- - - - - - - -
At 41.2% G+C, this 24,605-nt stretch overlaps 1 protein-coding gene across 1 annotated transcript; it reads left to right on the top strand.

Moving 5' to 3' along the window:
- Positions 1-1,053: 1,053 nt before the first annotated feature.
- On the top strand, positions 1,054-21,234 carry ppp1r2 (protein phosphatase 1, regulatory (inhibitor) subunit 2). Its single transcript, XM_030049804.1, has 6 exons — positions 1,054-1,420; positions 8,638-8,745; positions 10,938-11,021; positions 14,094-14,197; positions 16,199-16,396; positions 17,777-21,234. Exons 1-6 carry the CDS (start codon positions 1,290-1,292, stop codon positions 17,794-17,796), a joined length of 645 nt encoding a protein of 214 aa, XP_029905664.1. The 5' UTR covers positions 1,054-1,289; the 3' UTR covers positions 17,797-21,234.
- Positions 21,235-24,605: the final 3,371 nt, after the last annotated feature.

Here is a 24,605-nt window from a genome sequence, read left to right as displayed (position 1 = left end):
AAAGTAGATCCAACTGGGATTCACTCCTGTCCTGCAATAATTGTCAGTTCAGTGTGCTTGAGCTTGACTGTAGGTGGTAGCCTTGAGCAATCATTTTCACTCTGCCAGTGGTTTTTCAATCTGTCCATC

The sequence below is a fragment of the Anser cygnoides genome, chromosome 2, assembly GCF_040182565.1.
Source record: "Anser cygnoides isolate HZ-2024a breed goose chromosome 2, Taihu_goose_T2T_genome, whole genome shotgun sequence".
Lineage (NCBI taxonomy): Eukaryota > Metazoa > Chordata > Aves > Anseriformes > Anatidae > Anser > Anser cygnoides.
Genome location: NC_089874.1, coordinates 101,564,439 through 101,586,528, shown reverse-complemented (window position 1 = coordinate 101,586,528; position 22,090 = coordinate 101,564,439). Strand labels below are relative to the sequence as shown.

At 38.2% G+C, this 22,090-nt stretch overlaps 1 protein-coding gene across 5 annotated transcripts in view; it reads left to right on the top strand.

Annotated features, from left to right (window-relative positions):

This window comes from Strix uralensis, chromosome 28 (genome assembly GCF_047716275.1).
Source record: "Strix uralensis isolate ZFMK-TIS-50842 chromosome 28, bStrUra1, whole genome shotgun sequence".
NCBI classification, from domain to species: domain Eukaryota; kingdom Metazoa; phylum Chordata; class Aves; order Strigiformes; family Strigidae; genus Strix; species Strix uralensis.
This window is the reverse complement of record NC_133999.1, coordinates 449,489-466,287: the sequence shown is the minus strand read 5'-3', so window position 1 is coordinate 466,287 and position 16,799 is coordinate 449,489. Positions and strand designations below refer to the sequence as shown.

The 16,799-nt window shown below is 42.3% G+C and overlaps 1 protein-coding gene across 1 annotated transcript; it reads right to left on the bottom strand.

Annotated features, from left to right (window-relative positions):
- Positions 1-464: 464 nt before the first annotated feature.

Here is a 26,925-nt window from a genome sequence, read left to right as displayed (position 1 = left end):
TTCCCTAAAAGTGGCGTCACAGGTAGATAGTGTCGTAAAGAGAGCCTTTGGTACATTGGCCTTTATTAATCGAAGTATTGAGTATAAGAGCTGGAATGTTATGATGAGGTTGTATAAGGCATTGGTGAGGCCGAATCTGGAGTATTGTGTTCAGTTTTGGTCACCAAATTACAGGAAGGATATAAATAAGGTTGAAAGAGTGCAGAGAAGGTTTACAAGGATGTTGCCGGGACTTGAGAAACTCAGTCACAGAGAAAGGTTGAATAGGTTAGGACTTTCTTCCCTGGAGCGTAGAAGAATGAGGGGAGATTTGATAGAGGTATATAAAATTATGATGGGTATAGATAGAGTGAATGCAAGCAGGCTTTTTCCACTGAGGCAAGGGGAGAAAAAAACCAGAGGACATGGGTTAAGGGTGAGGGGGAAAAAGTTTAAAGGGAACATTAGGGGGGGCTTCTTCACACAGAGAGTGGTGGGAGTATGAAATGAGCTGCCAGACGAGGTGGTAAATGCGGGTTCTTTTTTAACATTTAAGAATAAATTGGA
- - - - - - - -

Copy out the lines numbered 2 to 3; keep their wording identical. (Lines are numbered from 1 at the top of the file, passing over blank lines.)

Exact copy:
Moving 5' to 3' along the window:
- Positions 1-1,053: 1,053 nt before the first annotated feature.